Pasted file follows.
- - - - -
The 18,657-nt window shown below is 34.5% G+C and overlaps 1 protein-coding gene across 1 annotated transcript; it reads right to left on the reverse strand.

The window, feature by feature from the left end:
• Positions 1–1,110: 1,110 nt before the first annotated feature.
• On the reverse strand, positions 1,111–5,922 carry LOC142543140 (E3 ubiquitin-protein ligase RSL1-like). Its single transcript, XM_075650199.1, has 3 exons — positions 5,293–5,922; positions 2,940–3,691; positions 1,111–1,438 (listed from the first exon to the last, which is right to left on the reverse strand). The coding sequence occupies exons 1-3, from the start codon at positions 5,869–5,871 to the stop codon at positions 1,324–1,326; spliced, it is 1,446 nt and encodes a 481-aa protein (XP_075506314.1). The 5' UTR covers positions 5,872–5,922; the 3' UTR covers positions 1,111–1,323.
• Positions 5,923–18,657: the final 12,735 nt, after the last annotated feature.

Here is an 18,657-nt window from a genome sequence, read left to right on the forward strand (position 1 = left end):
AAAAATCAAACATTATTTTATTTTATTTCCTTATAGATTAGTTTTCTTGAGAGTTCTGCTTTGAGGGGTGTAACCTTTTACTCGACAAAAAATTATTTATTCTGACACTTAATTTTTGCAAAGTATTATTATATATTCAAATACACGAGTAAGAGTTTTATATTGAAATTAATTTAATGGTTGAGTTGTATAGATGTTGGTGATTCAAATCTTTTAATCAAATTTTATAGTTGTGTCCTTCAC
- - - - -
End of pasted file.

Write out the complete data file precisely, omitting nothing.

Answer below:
The 18,657-nt window shown below is 34.5% G+C and overlaps 1 protein-coding gene across 1 annotated transcript; it reads right to left on the reverse strand.

The window, feature by feature from the left end:
• Positions 1–1,110: 1,110 nt before the first annotated feature.
• On the reverse strand, positions 1,111–5,922 carry LOC142543140 (E3 ubiquitin-protein ligase RSL1-like). Its single transcript, XM_075650199.1, has 3 exons — positions 5,293–5,922; positions 2,940–3,691; positions 1,111–1,438 (listed from the first exon to the last, which is right to left on the reverse strand). The coding sequence occupies exons 1-3, from the start codon at positions 5,869–5,871 to the stop codon at positions 1,324–1,326; spliced, it is 1,446 nt and encodes a 481-aa protein (XP_075506314.1). The 5' UTR covers positions 5,872–5,922; the 3' UTR covers positions 1,111–1,323.
• Positions 5,923–18,657: the final 12,735 nt, after the last annotated feature.

Here is an 18,657-nt window from a genome sequence, read left to right on the forward strand (position 1 = left end):
AAAAATCAAACATTATTTTATTTTATTTCCTTATAGATTAGTTTTCTTGAGAGTTCTGCTTTGAGGGGTGTAACCTTTTACTCGACAAAAAATTATTTATTCTGACACTTAATTTTTGCAAAGTATTATTATATATTCAAATACACGAGTAAGAGTTTTATATTGAAATTAATTTAATGGTTGAGTTGTATAGATGTTGGTGATTCAAATCTTTTAATCAAATTTTATAGTTGTGTCCTTCAC